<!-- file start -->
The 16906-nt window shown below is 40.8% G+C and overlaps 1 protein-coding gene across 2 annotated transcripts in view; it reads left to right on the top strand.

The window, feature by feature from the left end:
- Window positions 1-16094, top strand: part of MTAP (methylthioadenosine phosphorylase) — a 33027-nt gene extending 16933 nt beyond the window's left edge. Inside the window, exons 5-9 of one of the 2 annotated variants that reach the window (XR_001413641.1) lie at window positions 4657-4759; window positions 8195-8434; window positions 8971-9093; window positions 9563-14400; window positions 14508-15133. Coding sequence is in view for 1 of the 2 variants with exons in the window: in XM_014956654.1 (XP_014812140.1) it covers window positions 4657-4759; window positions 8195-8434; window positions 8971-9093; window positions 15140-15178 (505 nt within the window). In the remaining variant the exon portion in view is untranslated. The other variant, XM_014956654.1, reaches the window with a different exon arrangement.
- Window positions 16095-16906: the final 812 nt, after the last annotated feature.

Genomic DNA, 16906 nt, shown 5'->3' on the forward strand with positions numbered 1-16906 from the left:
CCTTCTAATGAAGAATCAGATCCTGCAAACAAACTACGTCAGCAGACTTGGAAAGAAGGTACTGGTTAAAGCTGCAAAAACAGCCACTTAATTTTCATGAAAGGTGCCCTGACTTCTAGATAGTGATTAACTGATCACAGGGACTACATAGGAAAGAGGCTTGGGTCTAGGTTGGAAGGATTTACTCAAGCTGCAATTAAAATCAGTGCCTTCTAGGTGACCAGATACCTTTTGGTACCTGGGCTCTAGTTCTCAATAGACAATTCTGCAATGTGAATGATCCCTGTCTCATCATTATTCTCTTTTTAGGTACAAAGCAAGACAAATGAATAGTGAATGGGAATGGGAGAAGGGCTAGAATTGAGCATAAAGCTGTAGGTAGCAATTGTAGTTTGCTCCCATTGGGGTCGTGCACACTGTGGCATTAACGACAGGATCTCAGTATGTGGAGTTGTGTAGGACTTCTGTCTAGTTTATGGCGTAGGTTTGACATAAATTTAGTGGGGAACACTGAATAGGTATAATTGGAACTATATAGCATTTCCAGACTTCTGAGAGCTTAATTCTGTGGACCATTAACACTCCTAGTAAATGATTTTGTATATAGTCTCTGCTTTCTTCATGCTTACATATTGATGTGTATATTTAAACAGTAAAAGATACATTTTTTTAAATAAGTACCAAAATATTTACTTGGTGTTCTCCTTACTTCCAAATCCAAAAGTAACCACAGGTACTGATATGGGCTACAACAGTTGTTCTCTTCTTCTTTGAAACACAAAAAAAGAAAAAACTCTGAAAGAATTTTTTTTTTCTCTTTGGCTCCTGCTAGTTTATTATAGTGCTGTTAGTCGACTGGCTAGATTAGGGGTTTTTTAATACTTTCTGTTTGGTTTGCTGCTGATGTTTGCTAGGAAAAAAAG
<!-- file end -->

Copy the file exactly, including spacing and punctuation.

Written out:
The 16906-nt window shown below is 40.8% G+C and overlaps 1 protein-coding gene across 2 annotated transcripts in view; it reads left to right on the top strand.

The window, feature by feature from the left end:
- Window positions 1-16094, top strand: part of MTAP (methylthioadenosine phosphorylase) — a 33027-nt gene extending 16933 nt beyond the window's left edge. Inside the window, exons 5-9 of one of the 2 annotated variants that reach the window (XR_001413641.1) lie at window positions 4657-4759; window positions 8195-8434; window positions 8971-9093; window positions 9563-14400; window positions 14508-15133. Coding sequence is in view for 1 of the 2 variants with exons in the window: in XM_014956654.1 (XP_014812140.1) it covers window positions 4657-4759; window positions 8195-8434; window positions 8971-9093; window positions 15140-15178 (505 nt within the window). In the remaining variant the exon portion in view is untranslated. The other variant, XM_014956654.1, reaches the window with a different exon arrangement.
- Window positions 16095-16906: the final 812 nt, after the last annotated feature.

Genomic DNA, 16906 nt, shown 5'->3' on the forward strand with positions numbered 1-16906 from the left:
CCTTCTAATGAAGAATCAGATCCTGCAAACAAACTACGTCAGCAGACTTGGAAAGAAGGTACTGGTTAAAGCTGCAAAAACAGCCACTTAATTTTCATGAAAGGTGCCCTGACTTCTAGATAGTGATTAACTGATCACAGGGACTACATAGGAAAGAGGCTTGGGTCTAGGTTGGAAGGATTTACTCAAGCTGCAATTAAAATCAGTGCCTTCTAGGTGACCAGATACCTTTTGGTACCTGGGCTCTAGTTCTCAATAGACAATTCTGCAATGTGAATGATCCCTGTCTCATCATTATTCTCTTTTTAGGTACAAAGCAAGACAAATGAATAGTGAATGGGAATGGGAGAAGGGCTAGAATTGAGCATAAAGCTGTAGGTAGCAATTGTAGTTTGCTCCCATTGGGGTCGTGCACACTGTGGCATTAACGACAGGATCTCAGTATGTGGAGTTGTGTAGGACTTCTGTCTAGTTTATGGCGTAGGTTTGACATAAATTTAGTGGGGAACACTGAATAGGTATAATTGGAACTATATAGCATTTCCAGACTTCTGAGAGCTTAATTCTGTGGACCATTAACACTCCTAGTAAATGATTTTGTATATAGTCTCTGCTTTCTTCATGCTTACATATTGATGTGTATATTTAAACAGTAAAAGATACATTTTTTTAAATAAGTACCAAAATATTTACTTGGTGTTCTCCTTACTTCCAAATCCAAAAGTAACCACAGGTACTGATATGGGCTACAACAGTTGTTCTCTTCTTCTTTGAAACACAAAAAAAGAAAAAACTCTGAAAGAATTTTTTTTTTCTCTTTGGCTCCTGCTAGTTTATTATAGTGCTGTTAGTCGACTGGCTAGATTAGGGGTTTTTTAATACTTTCTGTTTGGTTTGCTGCTGATGTTTGCTAGGAAAAAAAG